Honda Jazz hatchback (2008 – ) expert review
Read the Honda Jazz hatchback (2008 - ) car review by Auto Trader's motoring experts, covering price, specification, running costs, practicality, safety and how it drives.
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The Jazz is all about practicality and function, and that’s evident in the way the car looks. Behind the steeply raked nose, the lines are very square and very boxy. This maximises interior space, but doesn’t do much for the car’s aesthetics. It’s all rather bland compared with more conventional superminis, but to be fair, it doesn’t look any duller than the mini MPVs with which it also competes. Plus, the Hybrid models look a little more interesting, with various chrome trims and clear-lensed rear light clusters.
The simple-to-use big buttons and knobs are certainly a case of function over form, but since that’s the whole point of the Jazz, it suits the car well. The dials are clear and easy to read, and there’s a large trip computer in the centre of the speedo. You’ll like the unhampered rear visibility, and although the driving position is rather high, it’s pretty comfortable. The robustness of the interior could never be in doubt, either, but the hard plastics mean it doesn’t feel as posh as you’d like it to.
The Jazz’s 379-litre boot is a genuinely useful size. Bear in mind, though, that the Hybrid model’s boot is smaller at 303 litres. All versions give an impressive 1320 litres of cargo space when you fold the back seats down, and the way the seats work is an absolute masterpiece. They fold completely flat, leaving no step or angle to the floor, and you can also tilt the bases upwards, allowing you to carry particularly tall items in the rear passenger footwell. With the seats in place, rear legroom is adequate for tall adults, and headroom is exceptional.
Ride and handling
The Jazz is best suited to town use, where the light steering makes it easy to manoeuvre, and the ride is compliant enough to keep things reasonably comfortable. Tackle a more challenging road at higher speeds, though, and it’s not so impressive. There’s a fair amount of bounce in the suspension over undulating surfaces, and because the steering feels vague and slow to respond, you’re not given much confidence in bends. Motorways aren’t pleasant places to be in the Jazz, either, because way too much wind and road noise make their way into the cabin at 70mph.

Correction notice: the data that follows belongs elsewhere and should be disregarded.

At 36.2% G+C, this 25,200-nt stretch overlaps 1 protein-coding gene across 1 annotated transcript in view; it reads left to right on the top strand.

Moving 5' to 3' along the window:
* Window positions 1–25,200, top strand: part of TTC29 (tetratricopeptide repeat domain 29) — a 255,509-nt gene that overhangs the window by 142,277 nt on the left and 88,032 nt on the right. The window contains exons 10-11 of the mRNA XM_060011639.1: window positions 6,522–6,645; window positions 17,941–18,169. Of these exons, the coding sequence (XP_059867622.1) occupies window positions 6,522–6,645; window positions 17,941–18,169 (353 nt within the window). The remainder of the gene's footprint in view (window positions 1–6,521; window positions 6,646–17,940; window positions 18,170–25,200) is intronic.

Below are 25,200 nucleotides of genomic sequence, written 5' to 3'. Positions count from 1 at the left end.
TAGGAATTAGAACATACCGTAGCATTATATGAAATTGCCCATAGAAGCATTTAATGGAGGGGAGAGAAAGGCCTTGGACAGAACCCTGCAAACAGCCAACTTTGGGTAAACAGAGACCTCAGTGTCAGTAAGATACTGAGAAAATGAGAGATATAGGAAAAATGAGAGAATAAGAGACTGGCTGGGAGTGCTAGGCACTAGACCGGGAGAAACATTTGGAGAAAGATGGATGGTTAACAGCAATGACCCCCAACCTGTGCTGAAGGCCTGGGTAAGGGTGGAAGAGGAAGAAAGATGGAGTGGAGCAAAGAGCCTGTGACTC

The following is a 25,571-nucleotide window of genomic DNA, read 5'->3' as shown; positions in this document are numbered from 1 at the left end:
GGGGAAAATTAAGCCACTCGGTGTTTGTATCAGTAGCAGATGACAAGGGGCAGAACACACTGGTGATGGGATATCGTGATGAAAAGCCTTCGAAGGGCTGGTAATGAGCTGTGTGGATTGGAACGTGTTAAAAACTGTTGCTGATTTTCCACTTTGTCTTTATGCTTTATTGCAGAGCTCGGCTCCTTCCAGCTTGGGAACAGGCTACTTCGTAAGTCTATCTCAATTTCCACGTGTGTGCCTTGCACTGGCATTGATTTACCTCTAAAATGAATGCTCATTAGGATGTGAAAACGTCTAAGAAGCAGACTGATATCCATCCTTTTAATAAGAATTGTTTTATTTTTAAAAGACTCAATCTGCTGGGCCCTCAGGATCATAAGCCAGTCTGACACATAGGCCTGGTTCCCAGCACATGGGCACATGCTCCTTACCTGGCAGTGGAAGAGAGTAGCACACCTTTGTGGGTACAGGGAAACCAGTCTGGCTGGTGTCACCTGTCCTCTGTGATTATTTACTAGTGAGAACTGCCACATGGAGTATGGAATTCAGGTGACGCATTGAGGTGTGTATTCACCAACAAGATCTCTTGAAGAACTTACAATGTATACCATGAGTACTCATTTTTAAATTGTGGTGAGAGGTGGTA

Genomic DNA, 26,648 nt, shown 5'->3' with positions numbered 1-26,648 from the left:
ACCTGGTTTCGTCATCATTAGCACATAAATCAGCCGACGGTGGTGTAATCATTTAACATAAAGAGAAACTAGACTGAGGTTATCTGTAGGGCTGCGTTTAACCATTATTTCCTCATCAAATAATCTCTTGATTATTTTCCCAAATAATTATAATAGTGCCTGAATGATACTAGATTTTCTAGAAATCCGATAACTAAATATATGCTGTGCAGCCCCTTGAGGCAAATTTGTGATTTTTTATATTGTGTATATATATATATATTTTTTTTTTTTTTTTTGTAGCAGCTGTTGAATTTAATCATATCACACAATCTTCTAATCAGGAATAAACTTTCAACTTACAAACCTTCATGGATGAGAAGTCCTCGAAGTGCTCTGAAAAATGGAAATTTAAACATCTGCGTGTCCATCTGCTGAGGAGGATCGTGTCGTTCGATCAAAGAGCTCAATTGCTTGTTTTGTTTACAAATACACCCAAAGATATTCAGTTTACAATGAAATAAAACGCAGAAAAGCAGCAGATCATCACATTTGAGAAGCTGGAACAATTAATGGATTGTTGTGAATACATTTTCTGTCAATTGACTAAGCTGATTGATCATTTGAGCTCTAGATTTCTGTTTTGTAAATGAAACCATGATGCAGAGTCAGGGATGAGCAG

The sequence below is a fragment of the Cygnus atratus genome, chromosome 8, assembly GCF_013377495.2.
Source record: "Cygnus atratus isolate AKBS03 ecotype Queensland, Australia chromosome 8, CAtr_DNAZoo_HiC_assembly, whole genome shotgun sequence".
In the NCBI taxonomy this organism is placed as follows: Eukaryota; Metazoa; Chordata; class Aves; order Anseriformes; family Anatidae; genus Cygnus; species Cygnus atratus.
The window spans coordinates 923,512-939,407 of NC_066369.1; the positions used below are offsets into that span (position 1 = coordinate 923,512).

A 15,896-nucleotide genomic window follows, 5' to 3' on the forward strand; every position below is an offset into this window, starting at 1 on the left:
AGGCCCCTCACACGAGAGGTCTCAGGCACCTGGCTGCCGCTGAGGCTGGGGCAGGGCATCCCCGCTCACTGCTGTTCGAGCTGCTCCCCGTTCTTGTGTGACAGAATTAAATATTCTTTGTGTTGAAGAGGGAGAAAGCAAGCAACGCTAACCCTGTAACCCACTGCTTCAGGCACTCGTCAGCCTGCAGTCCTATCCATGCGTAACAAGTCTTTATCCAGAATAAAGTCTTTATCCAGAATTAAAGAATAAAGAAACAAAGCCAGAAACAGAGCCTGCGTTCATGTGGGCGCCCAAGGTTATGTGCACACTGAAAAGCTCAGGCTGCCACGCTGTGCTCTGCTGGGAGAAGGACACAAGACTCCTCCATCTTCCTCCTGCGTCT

There are two conventional petrol engines on offer in the Jazz, an 89bhp 1.2 and a 98bhp 1.3 (which is badged as a 1.4 for some reason). We haven’t tried the 1.2 yet, but the 1.3 feels lively around town, and it just about copes on the motorway. It’s also available with the option of a CVT automatic gearbox, but we haven’t yet tried that version. The Hybrid gets a CVT as standard, along with an electric motor to supplement the 1.3 petrol engine. The drivetrain is pretty smooth, but like with the other engines, performance is acceptable rather than exceptional.
The Jazz is priced as a premium supermini, costing more than many rivals. That said, its desirability on the used market keeps resale values high, so you should get much of your outlay back come sell-on time. All versions better 50mpg according to Government figures, while the Hybrid is the star performer with a figure of 62.8mpg. That said, it’s a little disappointing that a small hybrid like this doesn’t better the all-important 100g/km mark for CO2 emsissions; it delivers 104g/km.
Honda’s reputation for building solid cars is legendary, and that’s backed up by Warranty Direct’s Reliability Index. The Jazz sits at the top of the standings for the most reliable cars, and Honda is among the front-runners in the manufacturer standings. That should give you plenty of confidence that your car won’t go wrong.
The Jazz comes with all the safety kit you expect, including six airbags and electronic stability control. You also get active anti-whiplash head restraints, which help minimise neck injuries in a rear-end shunt. The car hasn’t been crash tested by Euro NCAP since 2009, and the tests have become more stringent since then. It did, however, earn the full five-star rating.
Choose a conventionally powered Jazz, and you have the choice of six trim levels. The range kicks off with S, which has electric front windows and remote locking, while S A/C adds air-con and SE adds climate control and body-coloured door handles and mirrors. ES+ trim adds alloys, cruise control, privacy glass, powered rear windows and steering wheel audio controls, while the Si has a body kit and a sports suspension. The range-topping EX has a panoramic roof, automatic lights and wipers and Bluetooth, but you can add an optional Technology pack to all the trims to add Bluetooth and sat-nav. The Hybrid models, meanwhile, have their own trim structure. HE models have similar kit to the S A/C, HS trim is similar to EX, while HX trim gets even more luxury kit.
If you need as much practicality and versatility as a small car can give, there’s little to touch the Jazz. It’s sound in most other areas, but refinement is a weak spot and it’s not all that great to drive.